PhysX Clothing lets artists quickly generate characters with dynamic clothing to create an ultra realistic interactive gaming experience. PhysX Clothing is artist focused and the authoring tool is intuitive and easy to use. This feature ensures that artists can quickly generate fully simulated and realistic clothing without an extensive knowledge of the underlying PhysX SDK. The DCC plugins, both 3ds Max and Maya, provide artists full control over clothing motion as well as other clothing parameters.
Please note: PhysX Clothing has been deprecated and replaced by NVIDIA Clothing.
Each Wushu character consists of roughly 10K simulated verts. Self-collision allows the use of multi-layered clothing and therefore enables the next generation of clothing simulation.
BioShock Infinite is a first-person shooter video game developed by Irrational Games, and published by 2K Games. The game is using PhysX Clothing for Elizabeth which helps to provide a more realistic character interaction for PC/Xbox360 and PS3.
PhysX Clothing was used in Batman Arkham City for several characters (e.g. Bruce Wayne and several thugs and villains) as well as for numerous ambient cloth effects (e.g. ground debris like money, posters and paper).
EPIC used PhysX Clothing for the trenchcoats of the UE3 Samaritan demo to ensure the clothing behaves much more realistic. In the video you can see the trenchcoat of the main character in a separate clothing map with even all the little buckles moving properly.
QQDance 2 is using PhysX Cloth to provide more realsim to their characters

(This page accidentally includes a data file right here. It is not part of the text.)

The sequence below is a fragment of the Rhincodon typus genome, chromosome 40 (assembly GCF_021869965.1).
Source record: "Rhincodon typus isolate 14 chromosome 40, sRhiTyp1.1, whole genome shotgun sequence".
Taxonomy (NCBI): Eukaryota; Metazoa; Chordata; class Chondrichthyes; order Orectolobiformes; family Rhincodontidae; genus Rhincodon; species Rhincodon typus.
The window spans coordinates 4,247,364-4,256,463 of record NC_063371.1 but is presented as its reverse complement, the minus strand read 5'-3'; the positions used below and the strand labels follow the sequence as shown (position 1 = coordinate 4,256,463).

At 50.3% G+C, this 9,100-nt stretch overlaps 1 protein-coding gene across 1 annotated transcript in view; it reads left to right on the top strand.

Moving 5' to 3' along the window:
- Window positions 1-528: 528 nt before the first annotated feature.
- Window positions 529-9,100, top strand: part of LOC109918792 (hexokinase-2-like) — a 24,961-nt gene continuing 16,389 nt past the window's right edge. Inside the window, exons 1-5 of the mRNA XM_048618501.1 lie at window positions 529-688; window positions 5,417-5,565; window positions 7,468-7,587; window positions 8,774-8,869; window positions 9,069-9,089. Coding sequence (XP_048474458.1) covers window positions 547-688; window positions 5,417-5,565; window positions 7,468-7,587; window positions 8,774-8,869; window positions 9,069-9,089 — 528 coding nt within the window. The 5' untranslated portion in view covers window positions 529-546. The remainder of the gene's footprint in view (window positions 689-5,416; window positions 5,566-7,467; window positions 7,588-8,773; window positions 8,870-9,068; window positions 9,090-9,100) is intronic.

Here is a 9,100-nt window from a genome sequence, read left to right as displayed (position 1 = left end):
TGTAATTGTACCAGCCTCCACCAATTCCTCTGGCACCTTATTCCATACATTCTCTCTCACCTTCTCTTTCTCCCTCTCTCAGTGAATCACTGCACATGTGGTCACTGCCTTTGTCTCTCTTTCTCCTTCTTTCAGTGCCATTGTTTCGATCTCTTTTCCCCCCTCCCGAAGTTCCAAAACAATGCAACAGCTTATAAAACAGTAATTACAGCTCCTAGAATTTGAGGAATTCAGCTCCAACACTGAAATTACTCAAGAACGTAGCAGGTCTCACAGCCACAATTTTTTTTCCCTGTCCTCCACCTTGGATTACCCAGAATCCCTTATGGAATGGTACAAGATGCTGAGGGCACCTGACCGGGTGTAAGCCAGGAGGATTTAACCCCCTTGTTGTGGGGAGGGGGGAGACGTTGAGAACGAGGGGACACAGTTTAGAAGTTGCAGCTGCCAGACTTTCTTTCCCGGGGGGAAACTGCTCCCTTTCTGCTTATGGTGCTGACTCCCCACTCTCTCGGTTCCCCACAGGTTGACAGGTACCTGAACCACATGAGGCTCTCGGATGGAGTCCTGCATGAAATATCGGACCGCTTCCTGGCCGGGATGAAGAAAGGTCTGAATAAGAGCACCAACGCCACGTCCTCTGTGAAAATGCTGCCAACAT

Mafia 2 is using PhysX Clothing for Vitoâ€™s trench coat and the jacket as well as some of the NPCâ€™s. Physically simulated clothing provides a much more immersive environment in the game especially since in this demo clothing even reacts based on the force fields created by the explosions.
CCP integrated PhysX Clothing into their engine and used it for both clothing and hair simulation. The results, as seen in the video below, provide incredible evidence of what can be achieved using PhysX Clothing. The cloth and hair move based on secondary motion and provide a much higher degree of realism. In addition, the hair reacts properly when sliding the hand through it.
Simutronics integrated PhysX Clothing into HeroEngine, a Massive Multiplayer Online Game (MMOG) engine. Characters in MMOG games usually change direction rapidly (from one frame to the next), based on user input and when HeroEngine artists used PhysX Clothing to add physics to various clothing elements, none of the animations needed to be changed. The Level of Detail control empowered HeroEngine to use lots of characters onscreen simultaneously without performance degradation.